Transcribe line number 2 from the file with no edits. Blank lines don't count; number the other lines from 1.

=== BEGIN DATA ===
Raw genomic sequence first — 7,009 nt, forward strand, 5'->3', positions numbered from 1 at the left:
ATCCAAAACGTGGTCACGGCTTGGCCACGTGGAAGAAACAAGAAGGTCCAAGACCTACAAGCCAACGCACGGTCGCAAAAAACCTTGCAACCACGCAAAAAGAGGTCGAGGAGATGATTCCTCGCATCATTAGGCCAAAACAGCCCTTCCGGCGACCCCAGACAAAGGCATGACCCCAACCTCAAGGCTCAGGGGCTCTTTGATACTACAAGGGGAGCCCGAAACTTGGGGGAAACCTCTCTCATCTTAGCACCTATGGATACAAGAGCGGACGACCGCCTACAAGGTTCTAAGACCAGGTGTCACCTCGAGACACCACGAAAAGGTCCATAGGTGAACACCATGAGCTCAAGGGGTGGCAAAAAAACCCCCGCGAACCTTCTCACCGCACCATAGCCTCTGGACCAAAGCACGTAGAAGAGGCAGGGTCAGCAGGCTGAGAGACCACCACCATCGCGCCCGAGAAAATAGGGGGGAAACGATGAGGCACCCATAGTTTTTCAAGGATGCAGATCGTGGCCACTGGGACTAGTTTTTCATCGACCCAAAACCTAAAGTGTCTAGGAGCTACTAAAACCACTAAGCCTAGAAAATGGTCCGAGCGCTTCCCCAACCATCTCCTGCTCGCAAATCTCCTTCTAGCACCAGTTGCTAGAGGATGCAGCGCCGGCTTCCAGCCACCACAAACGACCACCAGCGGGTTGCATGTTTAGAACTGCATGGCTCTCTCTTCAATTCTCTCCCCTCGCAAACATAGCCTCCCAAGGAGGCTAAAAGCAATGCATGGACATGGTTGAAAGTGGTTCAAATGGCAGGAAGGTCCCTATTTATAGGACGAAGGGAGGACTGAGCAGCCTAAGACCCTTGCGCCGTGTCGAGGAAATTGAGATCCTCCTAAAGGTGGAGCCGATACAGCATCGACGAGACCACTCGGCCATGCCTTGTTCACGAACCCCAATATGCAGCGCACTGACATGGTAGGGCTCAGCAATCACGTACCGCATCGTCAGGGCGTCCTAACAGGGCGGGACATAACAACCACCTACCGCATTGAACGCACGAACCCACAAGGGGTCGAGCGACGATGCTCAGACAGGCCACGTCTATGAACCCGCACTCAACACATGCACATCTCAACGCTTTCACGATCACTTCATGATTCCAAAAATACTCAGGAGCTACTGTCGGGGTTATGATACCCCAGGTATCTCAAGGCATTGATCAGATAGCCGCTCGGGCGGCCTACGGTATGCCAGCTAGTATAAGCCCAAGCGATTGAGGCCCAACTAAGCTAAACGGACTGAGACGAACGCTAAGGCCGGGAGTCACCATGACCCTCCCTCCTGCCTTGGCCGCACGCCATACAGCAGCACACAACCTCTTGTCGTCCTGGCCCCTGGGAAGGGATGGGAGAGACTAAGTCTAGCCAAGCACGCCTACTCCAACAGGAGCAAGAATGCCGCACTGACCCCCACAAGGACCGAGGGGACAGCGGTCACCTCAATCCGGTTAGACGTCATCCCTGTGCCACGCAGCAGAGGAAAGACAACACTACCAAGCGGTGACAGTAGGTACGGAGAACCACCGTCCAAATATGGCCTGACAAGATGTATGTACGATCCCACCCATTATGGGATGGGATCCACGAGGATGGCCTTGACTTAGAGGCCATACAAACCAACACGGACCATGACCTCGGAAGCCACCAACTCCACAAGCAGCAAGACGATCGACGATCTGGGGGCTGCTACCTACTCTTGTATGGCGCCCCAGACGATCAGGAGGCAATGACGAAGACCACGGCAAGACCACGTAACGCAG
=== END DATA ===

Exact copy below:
ATCCAAAACGTGGTCACGGCTTGGCCACGTGGAAGAAACAAGAAGGTCCAAGACCTACAAGCCAACGCACGGTCGCAAAAAACCTTGCAACCACGCAAAAAGAGGTCGAGGAGATGATTCCTCGCATCATTAGGCCAAAACAGCCCTTCCGGCGACCCCAGACAAAGGCATGACCCCAACCTCAAGGCTCAGGGGCTCTTTGATACTACAAGGGGAGCCCGAAACTTGGGGGAAACCTCTCTCATCTTAGCACCTATGGATACAAGAGCGGACGACCGCCTACAAGGTTCTAAGACCAGGTGTCACCTCGAGACACCACGAAAAGGTCCATAGGTGAACACCATGAGCTCAAGGGGTGGCAAAAAAACCCCCGCGAACCTTCTCACCGCACCATAGCCTCTGGACCAAAGCACGTAGAAGAGGCAGGGTCAGCAGGCTGAGAGACCACCACCATCGCGCCCGAGAAAATAGGGGGGAAACGATGAGGCACCCATAGTTTTTCAAGGATGCAGATCGTGGCCACTGGGACTAGTTTTTCATCGACCCAAAACCTAAAGTGTCTAGGAGCTACTAAAACCACTAAGCCTAGAAAATGGTCCGAGCGCTTCCCCAACCATCTCCTGCTCGCAAATCTCCTTCTAGCACCAGTTGCTAGAGGATGCAGCGCCGGCTTCCAGCCACCACAAACGACCACCAGCGGGTTGCATGTTTAGAACTGCATGGCTCTCTCTTCAATTCTCTCCCCTCGCAAACATAGCCTCCCAAGGAGGCTAAAAGCAATGCATGGACATGGTTGAAAGTGGTTCAAATGGCAGGAAGGTCCCTATTTATAGGACGAAGGGAGGACTGAGCAGCCTAAGACCCTTGCGCCGTGTCGAGGAAATTGAGATCCTCCTAAAGGTGGAGCCGATACAGCATCGACGAGACCACTCGGCCATGCCTTGTTCACGAACCCCAATATGCAGCGCACTGACATGGTAGGGCTCAGCAATCACGTACCGCATCGTCAGGGCGTCCTAACAGGGCGGGACATAACAACCACCTACCGCATTGAACGCACGAACCCACAAGGGGTCGAGCGACGATGCTCAGACAGGCCACGTCTATGAACCCGCACTCAACACATGCACATCTCAACGCTTTCACGATCACTTCATGATTCCAAAAATACTCAGGAGCTACTGTCGGGGTTATGATACCCCAGGTATCTCAAGGCATTGATCAGATAGCCGCTCGGGCGGCCTACGGTATGCCAGCTAGTATAAGCCCAAGCGATTGAGGCCCAACTAAGCTAAACGGACTGAGACGAACGCTAAGGCCGGGAGTCACCATGACCCTCCCTCCTGCCTTGGCCGCACGCCATACAGCAGCACACAACCTCTTGTCGTCCTGGCCCCTGGGAAGGGATGGGAGAGACTAAGTCTAGCCAAGCACGCCTACTCCAACAGGAGCAAGAATGCCGCACTGACCCCCACAAGGACCGAGGGGACAGCGGTCACCTCAATCCGGTTAGACGTCATCCCTGTGCCACGCAGCAGAGGAAAGACAACACTACCAAGCGGTGACAGTAGGTACGGAGAACCACCGTCCAAATATGGCCTGACAAGATGTATGTACGATCCCACCCATTATGGGATGGGATCCACGAGGATGGCCTTGACTTAGAGGCCATACAAACCAACACGGACCATGACCTCGGAAGCCACCAACTCCACAAGCAGCAAGACGATCGACGATCTGGGGGCTGCTACCTACTCTTGTATGGCGCCCCAGACGATCAGGAGGCAATGACGAAGACCACGGCAAGACCACGTAACGCAG